As you play on, quests become more complicated and players have to cover a greater distance to accomplish them.  Further distance means more zombies.  More zombies mean more weapons, and more weapons means more to keep track of.  A unique aspect, though not entirely new to the RPG format, is that every weapon you have in your arsenal degrades in strength as it is used.  This requires players to constantly upgrade, repair, and build new weapons as they progress in the game.  Through the use of “work benches” players can do all of the above and use “mods” they have collected to make their weapons even more powerful.  (Mods are usually obtained as the result of successfully completing certain quests.)  If you aren’t quite into hoofing it around an island covered in zombies, Dead Island also provides players with a few vehicles to help you get from point A to point B, while running over as many zombies in your path as you feel is an appropriate number to met their end in the grill of your ride.  (No matter how many times I drive around the island, it’s still satisfying to hear *Bump* *Crush* “augh”  as I mow a zombie or two down and smile as the XP pops up.)  In fact, some may learn that this can be a very useful strategy against more powerful zombies that are encountered.

Bottom line here is that Dead Island is by no means a short game.  In fact this title is more on par with other typical RPGs like Fall Out 3 and Borderlands in terms of gameplay style and length.  (Going through the story missions alone will easily get you above 20 hours of game time, though looking in every nook and cranny on the island may net you closer to 30+ hours.)   You don’t need to take on the zombie hordes alone though.  Dead Island has a 1-4 person cooperative mode that allows you and three of your closest zombie hating friends to take on the island and attempt to survive as a group.  Through the use of an in-game menu players can either look for their friends on-line or allow the game to search out other near-by survivors in need of help.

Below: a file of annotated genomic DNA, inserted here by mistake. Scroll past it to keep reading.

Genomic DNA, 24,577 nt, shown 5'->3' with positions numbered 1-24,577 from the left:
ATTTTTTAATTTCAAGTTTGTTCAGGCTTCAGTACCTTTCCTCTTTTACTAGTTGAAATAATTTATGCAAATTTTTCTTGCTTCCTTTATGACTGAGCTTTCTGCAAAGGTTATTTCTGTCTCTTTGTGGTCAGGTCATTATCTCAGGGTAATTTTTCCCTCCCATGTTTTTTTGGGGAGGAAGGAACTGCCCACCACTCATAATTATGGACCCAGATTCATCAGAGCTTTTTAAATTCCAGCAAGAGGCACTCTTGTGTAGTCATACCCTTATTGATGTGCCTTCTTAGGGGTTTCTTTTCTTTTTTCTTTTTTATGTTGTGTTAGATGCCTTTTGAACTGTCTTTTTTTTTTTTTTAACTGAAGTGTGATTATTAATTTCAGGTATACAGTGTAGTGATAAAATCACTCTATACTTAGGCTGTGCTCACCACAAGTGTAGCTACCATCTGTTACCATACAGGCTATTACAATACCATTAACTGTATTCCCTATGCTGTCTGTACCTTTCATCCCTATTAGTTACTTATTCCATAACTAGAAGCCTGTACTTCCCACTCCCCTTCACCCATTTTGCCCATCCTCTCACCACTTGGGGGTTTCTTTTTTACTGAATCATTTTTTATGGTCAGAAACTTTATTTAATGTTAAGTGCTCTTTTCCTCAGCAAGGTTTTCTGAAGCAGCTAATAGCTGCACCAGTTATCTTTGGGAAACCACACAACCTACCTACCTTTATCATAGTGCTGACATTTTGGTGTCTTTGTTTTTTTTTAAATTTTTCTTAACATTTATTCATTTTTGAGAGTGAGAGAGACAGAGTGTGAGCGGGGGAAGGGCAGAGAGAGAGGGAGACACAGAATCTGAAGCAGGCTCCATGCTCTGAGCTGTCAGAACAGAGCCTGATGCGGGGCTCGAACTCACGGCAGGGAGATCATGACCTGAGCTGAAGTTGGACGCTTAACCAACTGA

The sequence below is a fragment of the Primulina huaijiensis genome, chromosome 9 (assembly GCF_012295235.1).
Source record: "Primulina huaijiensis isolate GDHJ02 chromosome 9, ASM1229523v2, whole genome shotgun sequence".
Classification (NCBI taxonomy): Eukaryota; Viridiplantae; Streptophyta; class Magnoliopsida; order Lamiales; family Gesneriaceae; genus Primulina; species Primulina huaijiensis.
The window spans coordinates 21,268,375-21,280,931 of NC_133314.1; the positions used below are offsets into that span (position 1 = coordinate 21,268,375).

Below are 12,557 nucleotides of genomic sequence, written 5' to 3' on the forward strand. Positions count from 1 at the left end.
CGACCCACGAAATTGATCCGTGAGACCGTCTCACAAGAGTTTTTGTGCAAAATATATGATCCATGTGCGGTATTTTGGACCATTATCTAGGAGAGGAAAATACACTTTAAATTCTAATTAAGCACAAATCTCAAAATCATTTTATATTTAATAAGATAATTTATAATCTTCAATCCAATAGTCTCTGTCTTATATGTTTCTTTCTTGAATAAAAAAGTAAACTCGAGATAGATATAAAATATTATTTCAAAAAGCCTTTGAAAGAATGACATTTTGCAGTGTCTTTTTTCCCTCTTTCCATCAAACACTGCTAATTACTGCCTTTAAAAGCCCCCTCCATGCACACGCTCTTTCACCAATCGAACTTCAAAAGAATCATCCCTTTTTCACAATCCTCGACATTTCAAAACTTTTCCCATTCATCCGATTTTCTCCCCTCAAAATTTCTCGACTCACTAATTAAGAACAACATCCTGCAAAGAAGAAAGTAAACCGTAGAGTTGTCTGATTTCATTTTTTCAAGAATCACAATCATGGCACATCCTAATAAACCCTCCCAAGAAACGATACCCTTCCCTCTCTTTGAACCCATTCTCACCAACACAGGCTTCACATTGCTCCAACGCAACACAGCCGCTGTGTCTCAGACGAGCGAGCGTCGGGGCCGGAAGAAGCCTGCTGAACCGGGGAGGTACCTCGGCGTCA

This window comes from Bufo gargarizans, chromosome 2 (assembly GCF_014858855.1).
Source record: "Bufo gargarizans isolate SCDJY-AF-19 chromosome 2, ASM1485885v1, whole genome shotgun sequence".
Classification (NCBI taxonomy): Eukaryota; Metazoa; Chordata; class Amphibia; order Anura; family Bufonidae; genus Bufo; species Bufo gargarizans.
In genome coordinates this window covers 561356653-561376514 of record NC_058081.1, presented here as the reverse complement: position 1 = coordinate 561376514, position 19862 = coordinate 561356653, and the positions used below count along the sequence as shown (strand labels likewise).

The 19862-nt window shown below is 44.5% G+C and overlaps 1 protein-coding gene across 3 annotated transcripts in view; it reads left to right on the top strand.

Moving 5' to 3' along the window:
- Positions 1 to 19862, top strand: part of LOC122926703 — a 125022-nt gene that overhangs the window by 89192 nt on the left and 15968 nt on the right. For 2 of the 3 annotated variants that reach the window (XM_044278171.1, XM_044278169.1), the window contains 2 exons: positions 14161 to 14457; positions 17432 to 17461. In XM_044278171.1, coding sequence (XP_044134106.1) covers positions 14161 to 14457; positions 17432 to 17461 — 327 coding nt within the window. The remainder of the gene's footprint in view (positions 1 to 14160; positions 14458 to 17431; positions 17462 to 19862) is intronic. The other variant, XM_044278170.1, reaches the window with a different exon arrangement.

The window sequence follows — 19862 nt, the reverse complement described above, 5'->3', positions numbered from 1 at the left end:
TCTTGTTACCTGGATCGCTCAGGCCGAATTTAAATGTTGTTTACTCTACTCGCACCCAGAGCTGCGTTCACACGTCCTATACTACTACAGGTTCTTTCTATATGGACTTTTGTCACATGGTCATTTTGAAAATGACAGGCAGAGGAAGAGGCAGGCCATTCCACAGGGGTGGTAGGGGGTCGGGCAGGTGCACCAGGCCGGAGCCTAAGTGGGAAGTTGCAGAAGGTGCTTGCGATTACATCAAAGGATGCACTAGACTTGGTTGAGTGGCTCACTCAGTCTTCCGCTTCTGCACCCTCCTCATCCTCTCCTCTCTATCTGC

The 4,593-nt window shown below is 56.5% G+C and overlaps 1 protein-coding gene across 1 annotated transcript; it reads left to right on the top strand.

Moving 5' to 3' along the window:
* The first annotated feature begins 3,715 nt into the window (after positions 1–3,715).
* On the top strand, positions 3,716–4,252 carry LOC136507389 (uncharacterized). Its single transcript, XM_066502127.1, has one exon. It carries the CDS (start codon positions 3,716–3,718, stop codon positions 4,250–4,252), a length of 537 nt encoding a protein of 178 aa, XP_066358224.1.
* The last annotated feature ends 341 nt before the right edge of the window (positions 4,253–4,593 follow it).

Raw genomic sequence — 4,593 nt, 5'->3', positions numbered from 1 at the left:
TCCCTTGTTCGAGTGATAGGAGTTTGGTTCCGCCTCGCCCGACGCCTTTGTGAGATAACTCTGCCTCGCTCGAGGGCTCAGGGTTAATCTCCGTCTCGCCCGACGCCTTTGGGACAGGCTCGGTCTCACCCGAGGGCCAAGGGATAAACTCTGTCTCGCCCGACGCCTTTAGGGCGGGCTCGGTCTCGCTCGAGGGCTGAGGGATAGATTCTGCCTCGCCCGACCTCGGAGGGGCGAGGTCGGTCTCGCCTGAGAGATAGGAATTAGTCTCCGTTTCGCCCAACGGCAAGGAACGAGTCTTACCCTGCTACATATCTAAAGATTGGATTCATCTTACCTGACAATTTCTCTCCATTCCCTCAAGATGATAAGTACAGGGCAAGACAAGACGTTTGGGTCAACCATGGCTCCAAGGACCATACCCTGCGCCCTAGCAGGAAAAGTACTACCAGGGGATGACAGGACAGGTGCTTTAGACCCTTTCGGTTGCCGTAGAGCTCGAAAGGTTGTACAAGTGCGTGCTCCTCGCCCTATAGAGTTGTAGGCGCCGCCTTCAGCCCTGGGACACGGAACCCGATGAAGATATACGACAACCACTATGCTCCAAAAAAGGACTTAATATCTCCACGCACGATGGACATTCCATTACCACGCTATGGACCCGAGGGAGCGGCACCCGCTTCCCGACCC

All of that being said, Dead Island is a completely new experience that has its feet firmly planted in the basics of RPGs and FPSs currently in the market, while bringing a lot of new flavor to the mix via its cooperative mode and abilities matrix.  Though mechanics of the game’s melee controls can feel a little strange at first, this becomes second nature as you progress through the game and smooths out even further as you introduce fire arms into your arsenal.  Driving is another example of something that was done right, it’s not perfect, but is simple enough to get you where ever you need to go on the island and provides for plenty of amusement as mentioned above.   One of the best aspects of the environment is the environment itself and the zombies that inhabit it.  From breathtaking views and every last detail poured into different locations, the only thing more impressive than the island really are its zombie inhabitants.  Each is unique and well crafted, right down to the many parts and pieces they can fall into under the blunt force applied to them by your character.  (No joke, gore is gore, but Dead Island does a great job of graphically slicing up, blowing up, and burning zombies.)  Finally, mix in the perfect mix of sound effects, environmental effects, and music and players will find themselves completely immersed in Dead Island and fighting for their lives every second of gameplay.

This blood soaked nightmare is slightly flawed (nothing that can’t be weeded out in future patches), but remains incredibility rewarding in its game play:  8.5 or GREAT rating.

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Christopher Poirier
I started gaming when it was nothing more than green screens and clunky keyboards. Today, I play everything and anything that provides for a gaming experience. Good, bad, indifferent, and some times even ugly. I'm here to tell you whats up.